SpaceX: Watch the NASA Launch at 6 PM EDT
NASA is going on a hunt for exoplanets with the help of SpaceX today. Once again, Elon Musk’s company will launch a rocket from Florida for the National Aeronautics and Space Administration.
UPDATE: The launch is postponed due to a rocket issue. The liftoff is rescheduled for April 18.
Standing down today to conduct additional GNC analysis, and teams are now working towards a targeted launch of @NASA_TESS on Wednesday, April 18.
— SpaceX (@SpaceX) April 16, 2018
While Boeing wants to go to Mars to retrieve Elon Musk’s Tesla, NASA is launching an exoplanet-hunting satellite atop of a SpaceX rocket this afternoon. The mission is scheduled to start at precisely 6:32 PM EDT as SpaceX has a 30-second window to lift off the ground its Falcon 9.
All eyes will be on Complex 40 at Cape Canaveral Air Force Station in Florida as this mission is pretty exciting. We learn from NASA that the Transiting Exoplanet Survey Satellite called TESS “is poised to provide tantalizing new clues in the search for planets outside our solar system that could harbor life.”
TESS will watch for signs of planets passing in front of the stars they orbit using four sensitive cameras. “When a planet crosses in front of its star, that’s called a transit – and it results in a short-lived flicker in the starlight seen by an observer,” NASA explained.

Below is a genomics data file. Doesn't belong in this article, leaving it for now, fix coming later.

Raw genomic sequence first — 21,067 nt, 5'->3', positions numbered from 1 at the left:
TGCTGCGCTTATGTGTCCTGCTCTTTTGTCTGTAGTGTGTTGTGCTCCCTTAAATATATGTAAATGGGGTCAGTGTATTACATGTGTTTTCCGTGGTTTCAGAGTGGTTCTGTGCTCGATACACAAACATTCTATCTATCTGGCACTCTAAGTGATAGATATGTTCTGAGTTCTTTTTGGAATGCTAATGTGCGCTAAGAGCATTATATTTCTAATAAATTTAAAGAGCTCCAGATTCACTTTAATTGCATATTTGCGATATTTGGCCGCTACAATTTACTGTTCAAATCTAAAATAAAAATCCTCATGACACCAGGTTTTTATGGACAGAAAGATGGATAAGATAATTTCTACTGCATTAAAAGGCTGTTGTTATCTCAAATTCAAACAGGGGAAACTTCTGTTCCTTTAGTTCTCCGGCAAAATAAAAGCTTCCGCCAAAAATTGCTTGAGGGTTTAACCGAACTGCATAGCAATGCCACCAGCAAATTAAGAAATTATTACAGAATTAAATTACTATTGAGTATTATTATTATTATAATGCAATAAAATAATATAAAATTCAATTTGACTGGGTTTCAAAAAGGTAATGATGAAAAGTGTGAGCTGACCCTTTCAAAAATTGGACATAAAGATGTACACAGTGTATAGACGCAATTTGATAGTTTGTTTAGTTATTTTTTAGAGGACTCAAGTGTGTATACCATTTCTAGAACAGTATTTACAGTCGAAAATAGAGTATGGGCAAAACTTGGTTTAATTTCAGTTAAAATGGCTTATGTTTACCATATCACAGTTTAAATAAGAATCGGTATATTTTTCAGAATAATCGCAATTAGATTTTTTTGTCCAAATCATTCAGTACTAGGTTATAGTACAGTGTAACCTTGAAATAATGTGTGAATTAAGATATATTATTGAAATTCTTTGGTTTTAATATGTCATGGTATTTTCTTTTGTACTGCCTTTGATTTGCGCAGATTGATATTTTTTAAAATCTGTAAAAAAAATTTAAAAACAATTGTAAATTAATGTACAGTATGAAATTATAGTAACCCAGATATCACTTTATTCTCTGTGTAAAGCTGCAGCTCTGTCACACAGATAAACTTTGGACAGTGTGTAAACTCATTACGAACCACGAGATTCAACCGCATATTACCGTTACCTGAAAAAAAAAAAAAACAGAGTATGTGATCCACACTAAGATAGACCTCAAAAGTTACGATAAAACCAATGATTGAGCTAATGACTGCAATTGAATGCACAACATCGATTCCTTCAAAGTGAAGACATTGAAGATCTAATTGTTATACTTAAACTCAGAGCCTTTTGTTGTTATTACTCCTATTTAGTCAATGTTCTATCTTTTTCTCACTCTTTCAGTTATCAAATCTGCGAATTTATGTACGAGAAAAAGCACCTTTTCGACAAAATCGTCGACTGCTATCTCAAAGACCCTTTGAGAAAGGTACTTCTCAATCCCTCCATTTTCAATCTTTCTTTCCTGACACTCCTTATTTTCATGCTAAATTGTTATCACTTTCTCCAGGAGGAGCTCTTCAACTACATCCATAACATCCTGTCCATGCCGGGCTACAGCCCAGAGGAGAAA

The spacecraft is set to scan large areas of the sky searching for terrestrial planets outside of our solar system. These planets will then be studied with the help of ground-based telescopes.
So far the weather looks good for the launch – SpaceX took earlier to Twitter to notify that there is an 80% chance of launching today. If everything goes according to plan, the space company will land its rocket on one of its drone ships stationed in the Atlantic Ocean.
As for the payload fairing, SpaceX will attempt to recover the nose cone using parachutes. Vice President Hans Koenigsmann said that the fairing halves should be retrieved by boat once they land in the Atlantic. SpaceX already failed twice to recover payload fairings but really hopes to catch this one for reuse, as it is how the company intends to cut launch prices. Musk once mentioned that fairings can cost up to $6 million: now you understand why they are trying so hard to find a way to get them back.
The TESS Mission live will start at 6 PM EDT, don’t miss it!
Tags: NASA, space, SpaceX